The Philippines casino regulatory body is donating PHP2 billion (~$39 million) to its federal government to help combat the coronavirus pandemic.
Despite the global health crisis and economies around the world tumbling, PAGCOR, the Philippine Amusement and Gaming Corporation, maintains 2020 will be a prosperous year. In addition to regulating the multibillion-dollar casino resorts in Manila’s Entertainment City, PAGCOR operates eight brick-and-mortar casinos under its Casino Filipino brand, and dozens of smaller satellite venues.
PAGCOR Chairperson Andrea Domingo has issued a 2020 gross gaming revenue (GGR) target of PHP290 billion ($5.66 billion). That’s a nearly 17 percent increase on 2019’s casino and online gaming win, which totaled $4.85 billion.
The four integrated resorts in Entertainment City – Resorts World, City of Dreams, Okada, and Solaire – made up the bulk to the 2019 GGR. Those casinos won $3.23 billion. PAGCOR’s land-based casinos won $720 million, and Philippine offshore gaming operators (POGOs) grossed $700 million.
Commercially operated casinos in Clark and Thunderbird were responsible for the remaining $200 million.
No Sure Bet
Domingo’s grand GGR forecast is engulfed in a host of potential factors that could prevent its realization.
Most specifically is the COVID-19 pandemic. Though the major casinos in Entertainment City have remained open, the World Health Organization reports that the Philippines is home to 52 confirmed casinos, two of which resulted in death.
The number of confirmed COVID-19 patients in the Philippines is rising and President Rodrigo Duterte already declared a state of public health emergency because of this,” Domingo said of PAGCOR’s $39 million donation.
She added, “We want to help the concerned agencies in the fight against and containment of this deadly disease.”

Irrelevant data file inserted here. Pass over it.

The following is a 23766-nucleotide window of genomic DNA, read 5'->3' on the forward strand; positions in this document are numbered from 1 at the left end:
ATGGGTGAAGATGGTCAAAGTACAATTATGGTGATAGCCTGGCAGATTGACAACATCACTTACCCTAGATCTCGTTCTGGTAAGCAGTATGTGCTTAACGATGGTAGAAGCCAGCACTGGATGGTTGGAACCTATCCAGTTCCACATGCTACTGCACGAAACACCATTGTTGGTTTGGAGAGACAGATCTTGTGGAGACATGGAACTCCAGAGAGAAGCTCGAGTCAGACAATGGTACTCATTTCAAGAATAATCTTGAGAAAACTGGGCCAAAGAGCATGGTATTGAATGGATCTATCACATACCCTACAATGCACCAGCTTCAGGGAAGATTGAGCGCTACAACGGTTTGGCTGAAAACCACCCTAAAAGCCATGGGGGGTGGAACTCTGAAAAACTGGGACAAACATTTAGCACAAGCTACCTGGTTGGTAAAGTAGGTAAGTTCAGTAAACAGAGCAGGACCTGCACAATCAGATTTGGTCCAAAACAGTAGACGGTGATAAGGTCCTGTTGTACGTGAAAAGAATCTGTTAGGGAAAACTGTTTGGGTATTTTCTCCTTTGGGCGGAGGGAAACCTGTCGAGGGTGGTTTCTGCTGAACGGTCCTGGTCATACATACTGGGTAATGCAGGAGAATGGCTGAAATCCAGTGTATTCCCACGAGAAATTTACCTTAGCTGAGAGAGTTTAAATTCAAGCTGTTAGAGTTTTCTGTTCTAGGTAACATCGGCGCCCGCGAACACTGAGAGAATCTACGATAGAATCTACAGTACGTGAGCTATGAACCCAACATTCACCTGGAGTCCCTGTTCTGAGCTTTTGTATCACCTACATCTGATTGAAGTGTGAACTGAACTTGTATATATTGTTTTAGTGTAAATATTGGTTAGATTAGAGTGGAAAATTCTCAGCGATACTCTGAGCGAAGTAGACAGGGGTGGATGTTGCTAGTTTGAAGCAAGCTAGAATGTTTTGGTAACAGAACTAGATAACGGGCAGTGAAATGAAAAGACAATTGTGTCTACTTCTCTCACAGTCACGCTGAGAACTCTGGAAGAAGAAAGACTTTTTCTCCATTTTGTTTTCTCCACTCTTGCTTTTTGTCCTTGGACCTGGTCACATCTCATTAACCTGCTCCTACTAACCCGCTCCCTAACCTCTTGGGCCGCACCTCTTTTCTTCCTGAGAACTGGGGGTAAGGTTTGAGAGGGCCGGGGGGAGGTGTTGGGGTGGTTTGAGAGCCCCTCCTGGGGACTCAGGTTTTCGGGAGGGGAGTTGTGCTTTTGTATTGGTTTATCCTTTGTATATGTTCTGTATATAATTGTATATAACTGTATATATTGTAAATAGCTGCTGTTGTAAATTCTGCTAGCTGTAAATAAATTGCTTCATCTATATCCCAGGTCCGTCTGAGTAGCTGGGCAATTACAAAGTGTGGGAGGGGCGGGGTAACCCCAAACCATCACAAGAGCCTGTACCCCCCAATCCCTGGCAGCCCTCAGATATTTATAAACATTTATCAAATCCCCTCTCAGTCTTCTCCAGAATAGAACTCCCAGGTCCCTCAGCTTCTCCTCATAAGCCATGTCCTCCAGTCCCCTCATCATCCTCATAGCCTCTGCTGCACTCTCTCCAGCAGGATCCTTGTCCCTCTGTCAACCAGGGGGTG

Virus Good for Some Business
POGO operations continue to increase their revenues. Though the Philippines casino regulator has put a cap on licenses, the 60 active online gaming permit holders could capitalize on widespread travel restrictions in Asia.
POGOs largely target Chinese nationals. Gambling is illegal in the People’s Republic, the two exceptions being the state-run lottery and its Special Administrative Region of Macau.
China is essentially on lockdown. There are 81,000 coronavirus cases in the country, and the disease is responsible for 3,180 deaths there.
Because Entertainment City caters to Chinese citizens, their inability to travel may prompt them to take their gaming money online.
“In the Philippines, it’s a regulated online market and there is a fair amount of volume throughout Asia going through those Philippine servers,” activist investor Jason Ader told Casino.org recently. “Since the coronavirus, travel has been constrained in Macau and throughout the region, and there’s been a significant surge in online play on those servers.”
Ader’s SpringOwl Asset Management has a $100 million position in UK gaming software giant Playtech.
POGOs have been much scrutinized because of allegations that hundreds of thousands of illegal immigrants from China are working the internet casino hubs. PAGCOR said this week that just one in four POGO workers are Filipino.